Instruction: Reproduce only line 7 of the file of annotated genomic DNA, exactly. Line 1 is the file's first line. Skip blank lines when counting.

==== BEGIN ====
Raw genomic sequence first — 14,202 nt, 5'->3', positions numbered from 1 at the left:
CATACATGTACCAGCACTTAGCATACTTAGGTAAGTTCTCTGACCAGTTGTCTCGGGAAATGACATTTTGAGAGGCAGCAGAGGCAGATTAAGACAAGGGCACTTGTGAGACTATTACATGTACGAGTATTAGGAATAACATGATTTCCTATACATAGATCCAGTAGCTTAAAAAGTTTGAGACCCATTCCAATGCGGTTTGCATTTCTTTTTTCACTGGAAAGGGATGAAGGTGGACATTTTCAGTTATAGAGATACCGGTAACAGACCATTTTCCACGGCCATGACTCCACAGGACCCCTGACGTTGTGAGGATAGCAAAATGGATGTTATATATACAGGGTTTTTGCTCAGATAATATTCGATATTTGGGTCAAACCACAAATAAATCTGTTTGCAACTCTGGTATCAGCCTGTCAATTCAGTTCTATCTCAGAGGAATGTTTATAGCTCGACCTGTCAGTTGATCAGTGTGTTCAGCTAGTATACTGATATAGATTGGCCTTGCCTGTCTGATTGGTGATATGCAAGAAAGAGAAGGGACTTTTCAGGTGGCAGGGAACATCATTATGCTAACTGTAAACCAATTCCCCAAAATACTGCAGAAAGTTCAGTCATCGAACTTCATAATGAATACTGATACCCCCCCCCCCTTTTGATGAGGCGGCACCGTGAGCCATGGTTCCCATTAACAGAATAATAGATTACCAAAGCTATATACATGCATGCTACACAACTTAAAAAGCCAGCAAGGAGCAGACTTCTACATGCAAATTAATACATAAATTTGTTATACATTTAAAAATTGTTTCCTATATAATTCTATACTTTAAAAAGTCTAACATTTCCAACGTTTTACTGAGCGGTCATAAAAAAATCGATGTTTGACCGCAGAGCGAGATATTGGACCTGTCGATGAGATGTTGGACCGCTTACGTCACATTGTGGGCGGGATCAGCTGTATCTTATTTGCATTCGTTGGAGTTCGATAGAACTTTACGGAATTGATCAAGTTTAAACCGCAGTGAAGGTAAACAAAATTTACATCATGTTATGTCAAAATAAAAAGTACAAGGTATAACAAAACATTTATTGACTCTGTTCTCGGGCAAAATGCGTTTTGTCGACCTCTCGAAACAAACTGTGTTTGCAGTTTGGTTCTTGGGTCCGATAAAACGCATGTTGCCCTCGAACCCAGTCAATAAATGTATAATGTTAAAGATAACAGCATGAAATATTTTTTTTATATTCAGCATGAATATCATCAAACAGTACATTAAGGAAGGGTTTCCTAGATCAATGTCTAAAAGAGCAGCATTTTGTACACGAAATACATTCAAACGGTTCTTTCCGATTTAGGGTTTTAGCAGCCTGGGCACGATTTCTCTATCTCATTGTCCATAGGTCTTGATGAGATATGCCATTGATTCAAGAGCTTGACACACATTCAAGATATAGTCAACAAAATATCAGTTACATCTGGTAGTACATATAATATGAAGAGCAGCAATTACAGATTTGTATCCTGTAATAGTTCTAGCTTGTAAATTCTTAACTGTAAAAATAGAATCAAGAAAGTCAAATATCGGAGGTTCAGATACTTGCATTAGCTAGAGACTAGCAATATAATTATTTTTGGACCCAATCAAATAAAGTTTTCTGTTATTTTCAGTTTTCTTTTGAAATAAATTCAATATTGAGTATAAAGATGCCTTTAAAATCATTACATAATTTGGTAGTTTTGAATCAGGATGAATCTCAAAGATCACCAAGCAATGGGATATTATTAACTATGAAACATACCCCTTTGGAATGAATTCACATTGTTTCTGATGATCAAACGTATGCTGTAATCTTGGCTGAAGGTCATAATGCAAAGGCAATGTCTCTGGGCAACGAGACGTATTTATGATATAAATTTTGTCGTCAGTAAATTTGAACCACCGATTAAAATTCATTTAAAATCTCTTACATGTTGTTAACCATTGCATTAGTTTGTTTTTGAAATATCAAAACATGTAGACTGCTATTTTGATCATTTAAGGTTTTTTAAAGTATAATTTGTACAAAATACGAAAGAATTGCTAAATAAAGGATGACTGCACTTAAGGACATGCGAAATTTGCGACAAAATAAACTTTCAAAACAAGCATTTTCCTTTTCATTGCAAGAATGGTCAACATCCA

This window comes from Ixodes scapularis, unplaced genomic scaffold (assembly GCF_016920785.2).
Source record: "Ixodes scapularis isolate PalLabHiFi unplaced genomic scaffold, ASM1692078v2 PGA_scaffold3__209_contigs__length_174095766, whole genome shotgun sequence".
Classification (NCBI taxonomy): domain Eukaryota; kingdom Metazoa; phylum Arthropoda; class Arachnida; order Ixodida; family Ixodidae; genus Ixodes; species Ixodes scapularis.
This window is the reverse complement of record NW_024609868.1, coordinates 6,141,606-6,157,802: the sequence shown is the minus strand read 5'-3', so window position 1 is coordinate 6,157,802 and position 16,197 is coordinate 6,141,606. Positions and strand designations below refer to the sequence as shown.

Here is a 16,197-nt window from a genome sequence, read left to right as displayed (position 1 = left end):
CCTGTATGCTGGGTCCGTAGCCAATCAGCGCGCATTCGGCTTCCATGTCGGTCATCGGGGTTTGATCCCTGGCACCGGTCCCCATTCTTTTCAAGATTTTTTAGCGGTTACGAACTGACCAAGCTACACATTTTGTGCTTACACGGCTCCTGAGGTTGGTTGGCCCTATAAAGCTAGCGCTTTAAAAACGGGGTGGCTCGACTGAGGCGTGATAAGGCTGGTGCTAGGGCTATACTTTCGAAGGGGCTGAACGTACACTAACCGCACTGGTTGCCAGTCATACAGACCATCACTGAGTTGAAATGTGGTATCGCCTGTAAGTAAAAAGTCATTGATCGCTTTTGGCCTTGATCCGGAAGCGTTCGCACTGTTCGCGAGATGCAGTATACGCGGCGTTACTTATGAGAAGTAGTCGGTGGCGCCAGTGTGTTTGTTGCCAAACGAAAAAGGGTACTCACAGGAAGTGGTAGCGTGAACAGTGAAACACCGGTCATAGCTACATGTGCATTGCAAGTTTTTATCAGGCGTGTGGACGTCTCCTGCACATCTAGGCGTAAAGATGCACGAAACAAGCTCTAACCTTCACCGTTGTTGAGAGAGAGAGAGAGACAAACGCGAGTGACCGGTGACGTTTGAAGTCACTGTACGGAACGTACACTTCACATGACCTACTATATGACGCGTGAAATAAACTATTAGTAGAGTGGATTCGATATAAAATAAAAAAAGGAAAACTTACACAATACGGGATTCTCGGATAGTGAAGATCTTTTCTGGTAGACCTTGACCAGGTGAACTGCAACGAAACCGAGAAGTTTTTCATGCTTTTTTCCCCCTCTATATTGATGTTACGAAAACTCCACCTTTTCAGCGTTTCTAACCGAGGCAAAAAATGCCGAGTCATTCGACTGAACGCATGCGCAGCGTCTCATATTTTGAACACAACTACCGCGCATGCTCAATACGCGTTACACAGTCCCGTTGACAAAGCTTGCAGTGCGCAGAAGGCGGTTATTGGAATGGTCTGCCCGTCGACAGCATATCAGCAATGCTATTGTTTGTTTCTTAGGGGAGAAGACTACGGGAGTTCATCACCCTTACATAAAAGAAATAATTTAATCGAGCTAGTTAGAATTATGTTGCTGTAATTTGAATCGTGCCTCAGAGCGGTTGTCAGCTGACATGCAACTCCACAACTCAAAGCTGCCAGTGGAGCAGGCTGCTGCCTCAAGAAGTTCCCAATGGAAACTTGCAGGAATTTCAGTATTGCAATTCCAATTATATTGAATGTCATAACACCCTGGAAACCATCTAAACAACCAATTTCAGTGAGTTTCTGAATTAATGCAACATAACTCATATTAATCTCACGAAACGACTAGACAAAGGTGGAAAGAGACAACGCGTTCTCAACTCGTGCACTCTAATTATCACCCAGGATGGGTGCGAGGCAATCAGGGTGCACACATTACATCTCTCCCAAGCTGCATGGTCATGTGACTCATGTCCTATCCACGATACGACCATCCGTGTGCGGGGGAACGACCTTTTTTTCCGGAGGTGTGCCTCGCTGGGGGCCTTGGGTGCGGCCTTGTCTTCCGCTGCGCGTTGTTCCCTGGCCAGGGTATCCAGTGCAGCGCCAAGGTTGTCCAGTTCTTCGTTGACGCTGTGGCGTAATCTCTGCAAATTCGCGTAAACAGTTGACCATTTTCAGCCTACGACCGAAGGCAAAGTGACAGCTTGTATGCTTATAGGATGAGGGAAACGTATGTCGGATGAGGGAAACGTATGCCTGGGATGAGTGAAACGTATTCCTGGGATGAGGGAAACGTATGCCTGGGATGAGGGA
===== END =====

Here is a 16,197-nt window from a genome sequence, read left to right as displayed (position 1 = left end):